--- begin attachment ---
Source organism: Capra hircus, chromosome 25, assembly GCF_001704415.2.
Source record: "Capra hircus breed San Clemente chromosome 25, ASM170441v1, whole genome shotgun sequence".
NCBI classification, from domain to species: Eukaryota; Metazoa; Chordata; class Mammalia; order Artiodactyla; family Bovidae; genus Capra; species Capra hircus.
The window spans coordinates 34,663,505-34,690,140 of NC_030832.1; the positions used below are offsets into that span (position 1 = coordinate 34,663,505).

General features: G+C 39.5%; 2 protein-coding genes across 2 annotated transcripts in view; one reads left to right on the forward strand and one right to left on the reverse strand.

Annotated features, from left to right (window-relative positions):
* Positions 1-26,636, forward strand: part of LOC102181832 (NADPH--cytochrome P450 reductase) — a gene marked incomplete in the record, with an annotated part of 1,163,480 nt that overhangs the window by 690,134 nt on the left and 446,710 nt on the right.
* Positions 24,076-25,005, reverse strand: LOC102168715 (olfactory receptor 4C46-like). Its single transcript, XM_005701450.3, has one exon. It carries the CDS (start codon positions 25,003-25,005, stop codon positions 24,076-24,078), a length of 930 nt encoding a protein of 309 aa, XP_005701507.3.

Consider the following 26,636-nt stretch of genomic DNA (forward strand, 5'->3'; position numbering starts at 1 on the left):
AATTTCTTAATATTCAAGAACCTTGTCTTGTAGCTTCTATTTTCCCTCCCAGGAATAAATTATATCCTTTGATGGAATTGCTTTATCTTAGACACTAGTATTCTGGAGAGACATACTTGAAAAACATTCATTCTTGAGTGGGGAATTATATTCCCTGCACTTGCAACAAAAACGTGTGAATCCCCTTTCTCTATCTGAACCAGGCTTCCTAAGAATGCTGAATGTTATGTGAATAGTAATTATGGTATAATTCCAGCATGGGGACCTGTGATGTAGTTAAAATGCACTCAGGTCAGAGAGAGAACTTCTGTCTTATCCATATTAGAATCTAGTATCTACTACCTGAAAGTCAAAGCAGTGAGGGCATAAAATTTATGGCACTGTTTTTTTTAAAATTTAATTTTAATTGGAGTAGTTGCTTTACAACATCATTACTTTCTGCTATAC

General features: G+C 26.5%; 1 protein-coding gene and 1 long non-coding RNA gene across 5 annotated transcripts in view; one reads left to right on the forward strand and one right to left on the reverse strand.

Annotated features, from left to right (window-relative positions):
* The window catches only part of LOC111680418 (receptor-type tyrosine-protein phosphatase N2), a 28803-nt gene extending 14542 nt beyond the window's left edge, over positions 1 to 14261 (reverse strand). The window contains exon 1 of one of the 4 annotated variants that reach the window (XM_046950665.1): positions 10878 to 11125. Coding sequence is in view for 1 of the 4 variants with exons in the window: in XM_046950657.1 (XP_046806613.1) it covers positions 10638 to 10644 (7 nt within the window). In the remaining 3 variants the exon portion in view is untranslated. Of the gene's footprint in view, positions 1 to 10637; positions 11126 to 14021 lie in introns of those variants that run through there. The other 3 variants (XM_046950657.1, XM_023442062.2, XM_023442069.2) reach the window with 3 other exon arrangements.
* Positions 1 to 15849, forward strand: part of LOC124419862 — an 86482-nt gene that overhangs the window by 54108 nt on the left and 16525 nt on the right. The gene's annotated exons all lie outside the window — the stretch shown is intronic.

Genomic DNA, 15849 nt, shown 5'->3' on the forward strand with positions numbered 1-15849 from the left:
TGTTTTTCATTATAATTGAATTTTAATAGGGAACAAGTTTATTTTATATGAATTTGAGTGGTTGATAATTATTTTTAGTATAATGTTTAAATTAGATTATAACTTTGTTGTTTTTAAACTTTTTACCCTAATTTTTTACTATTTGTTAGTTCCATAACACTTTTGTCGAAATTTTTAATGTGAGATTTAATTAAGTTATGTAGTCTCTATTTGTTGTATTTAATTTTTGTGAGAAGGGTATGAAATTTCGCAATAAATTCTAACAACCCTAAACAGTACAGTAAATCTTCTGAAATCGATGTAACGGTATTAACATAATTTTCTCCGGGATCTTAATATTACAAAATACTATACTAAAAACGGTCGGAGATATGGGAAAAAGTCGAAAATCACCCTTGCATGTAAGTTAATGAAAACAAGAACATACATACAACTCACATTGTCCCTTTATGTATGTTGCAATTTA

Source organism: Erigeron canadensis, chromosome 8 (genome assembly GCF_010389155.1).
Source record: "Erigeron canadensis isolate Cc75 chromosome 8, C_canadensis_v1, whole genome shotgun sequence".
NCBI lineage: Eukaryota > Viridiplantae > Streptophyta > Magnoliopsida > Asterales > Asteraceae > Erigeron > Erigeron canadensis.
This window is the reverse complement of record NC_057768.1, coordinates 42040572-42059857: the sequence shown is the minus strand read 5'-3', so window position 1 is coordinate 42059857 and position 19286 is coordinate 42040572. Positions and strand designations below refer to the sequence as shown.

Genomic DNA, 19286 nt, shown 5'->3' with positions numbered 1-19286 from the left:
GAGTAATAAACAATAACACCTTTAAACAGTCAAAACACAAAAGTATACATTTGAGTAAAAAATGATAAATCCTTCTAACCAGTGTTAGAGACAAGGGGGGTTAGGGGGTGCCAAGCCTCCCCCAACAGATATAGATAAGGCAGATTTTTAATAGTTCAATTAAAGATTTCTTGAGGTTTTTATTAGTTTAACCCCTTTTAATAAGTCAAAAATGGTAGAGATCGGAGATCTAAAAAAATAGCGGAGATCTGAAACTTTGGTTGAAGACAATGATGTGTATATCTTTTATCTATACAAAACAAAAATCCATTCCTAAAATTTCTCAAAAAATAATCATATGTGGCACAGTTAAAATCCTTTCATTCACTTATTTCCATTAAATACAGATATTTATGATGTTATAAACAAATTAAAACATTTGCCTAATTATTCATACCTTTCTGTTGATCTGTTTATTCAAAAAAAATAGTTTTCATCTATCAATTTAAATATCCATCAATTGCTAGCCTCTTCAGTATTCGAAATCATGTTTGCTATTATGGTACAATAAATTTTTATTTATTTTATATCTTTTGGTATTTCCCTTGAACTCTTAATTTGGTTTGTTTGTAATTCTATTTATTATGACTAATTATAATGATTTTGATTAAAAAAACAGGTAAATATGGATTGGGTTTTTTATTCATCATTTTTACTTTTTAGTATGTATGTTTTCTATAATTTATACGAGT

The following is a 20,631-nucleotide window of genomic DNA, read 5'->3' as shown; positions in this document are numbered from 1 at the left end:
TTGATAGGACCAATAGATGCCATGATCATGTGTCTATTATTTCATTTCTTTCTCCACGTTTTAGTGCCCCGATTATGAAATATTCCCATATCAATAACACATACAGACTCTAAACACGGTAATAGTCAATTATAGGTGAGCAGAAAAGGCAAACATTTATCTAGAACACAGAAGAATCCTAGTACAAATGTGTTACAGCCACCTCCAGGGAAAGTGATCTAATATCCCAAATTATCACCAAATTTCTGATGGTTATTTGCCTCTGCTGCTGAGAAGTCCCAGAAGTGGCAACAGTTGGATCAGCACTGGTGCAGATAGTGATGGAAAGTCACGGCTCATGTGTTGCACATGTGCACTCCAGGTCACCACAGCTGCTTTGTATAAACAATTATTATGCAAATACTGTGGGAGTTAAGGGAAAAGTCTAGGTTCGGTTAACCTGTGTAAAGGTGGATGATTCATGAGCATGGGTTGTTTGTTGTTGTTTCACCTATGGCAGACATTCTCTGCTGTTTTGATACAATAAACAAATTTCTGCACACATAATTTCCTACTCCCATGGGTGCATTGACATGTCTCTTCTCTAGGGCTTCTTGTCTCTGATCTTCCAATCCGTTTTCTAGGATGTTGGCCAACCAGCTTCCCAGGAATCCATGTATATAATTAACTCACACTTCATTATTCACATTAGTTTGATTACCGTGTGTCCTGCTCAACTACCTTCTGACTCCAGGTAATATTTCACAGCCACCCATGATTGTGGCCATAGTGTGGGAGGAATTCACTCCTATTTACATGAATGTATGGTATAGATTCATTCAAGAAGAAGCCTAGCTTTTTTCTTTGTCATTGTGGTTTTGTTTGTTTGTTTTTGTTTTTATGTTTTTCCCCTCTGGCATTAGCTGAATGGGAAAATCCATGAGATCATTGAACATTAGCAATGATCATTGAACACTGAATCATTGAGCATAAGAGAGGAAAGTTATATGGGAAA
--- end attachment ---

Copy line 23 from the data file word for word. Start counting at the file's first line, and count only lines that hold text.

The following is a 20,631-nucleotide window of genomic DNA, read 5'->3' as shown; positions in this document are numbered from 1 at the left end: